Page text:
Cuban with Smoked Provolone - You can never have too much swine on one sandwich
Muffaleta - It's the olive spread, yo.
Pulled Pork – This is the middle of the road for Sandwiches. Dump enough BBQ sauce on this and it’s hard to screw up.
Roast Beef – Tends to make me just want pork
Reuben - A fine sandwich to be sure, but this sandwich has a propensity to over-promise and under-deliver
Cuban with Swiss - We just can't get down on holey cheese.
MLT – Mutton, Lettuce, & Tomato where the Mutton is cut nice & thin
Egg Salad - Some things just can't be untasted.

Please enjoy this list as a reference, as a window into our psyche, and as an appetite whetter.

Monday, January 10, 2011

PSA on PSA (The Boyfriend I Never Wanted)

Well here it is the final episode of my Prostate trilogy. Its been an epic writing journey for me as I don't think I have written so much about 1 topic since College. I will recap just a bit but you can read the full stories here & here.

I first started with a story about how I became ill and it was discovered that I had an inflamed prostate and a UTI. The next step was to go to see a Urologist (which this post will cover). The second post was a complete breakdown of everything the normal person would need to know about their prostate, what it does, and how doctors diagnose issues with it. I think this second post was a huge success as we had a true professional give his expert opinion instead of just getting a bunch of stuff from the internets.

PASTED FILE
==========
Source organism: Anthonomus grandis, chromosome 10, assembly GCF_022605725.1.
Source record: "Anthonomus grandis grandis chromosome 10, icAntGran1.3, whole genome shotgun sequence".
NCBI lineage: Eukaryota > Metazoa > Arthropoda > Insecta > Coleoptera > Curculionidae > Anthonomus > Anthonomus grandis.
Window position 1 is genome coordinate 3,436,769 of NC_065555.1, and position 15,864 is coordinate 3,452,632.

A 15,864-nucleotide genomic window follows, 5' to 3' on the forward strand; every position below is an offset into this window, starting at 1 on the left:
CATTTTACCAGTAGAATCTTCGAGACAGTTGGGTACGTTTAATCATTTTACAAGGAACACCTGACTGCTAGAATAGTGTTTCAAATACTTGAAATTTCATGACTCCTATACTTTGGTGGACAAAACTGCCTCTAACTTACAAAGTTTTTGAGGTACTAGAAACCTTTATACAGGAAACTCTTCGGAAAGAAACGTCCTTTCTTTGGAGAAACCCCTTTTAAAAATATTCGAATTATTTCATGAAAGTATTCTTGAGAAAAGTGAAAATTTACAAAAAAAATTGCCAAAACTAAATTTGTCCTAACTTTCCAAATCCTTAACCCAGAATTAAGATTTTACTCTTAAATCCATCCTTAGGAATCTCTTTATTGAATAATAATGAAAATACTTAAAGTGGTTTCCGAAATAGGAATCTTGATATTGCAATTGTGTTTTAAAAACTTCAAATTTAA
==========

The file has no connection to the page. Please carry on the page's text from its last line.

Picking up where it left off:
The Boyfriend I Never Wanted

So on with the show. We pick up the story 2 weeks after my UTI. The antibiotics had run their course and I was feeling normal again. I just had to get past this one visit and go on with my life. I met with my doctor who is highly respected in the St. Louis area. In fact there is a college with his Family's name on it. I went over my symptoms with him and he had gotten a full write up on me from my primary care. We started with the "exam" and right away he noticed that my Prostate was still enlarged.  He also prescribed some blood work as my Prostate should have gone down in size over the past couple weeks with the infection.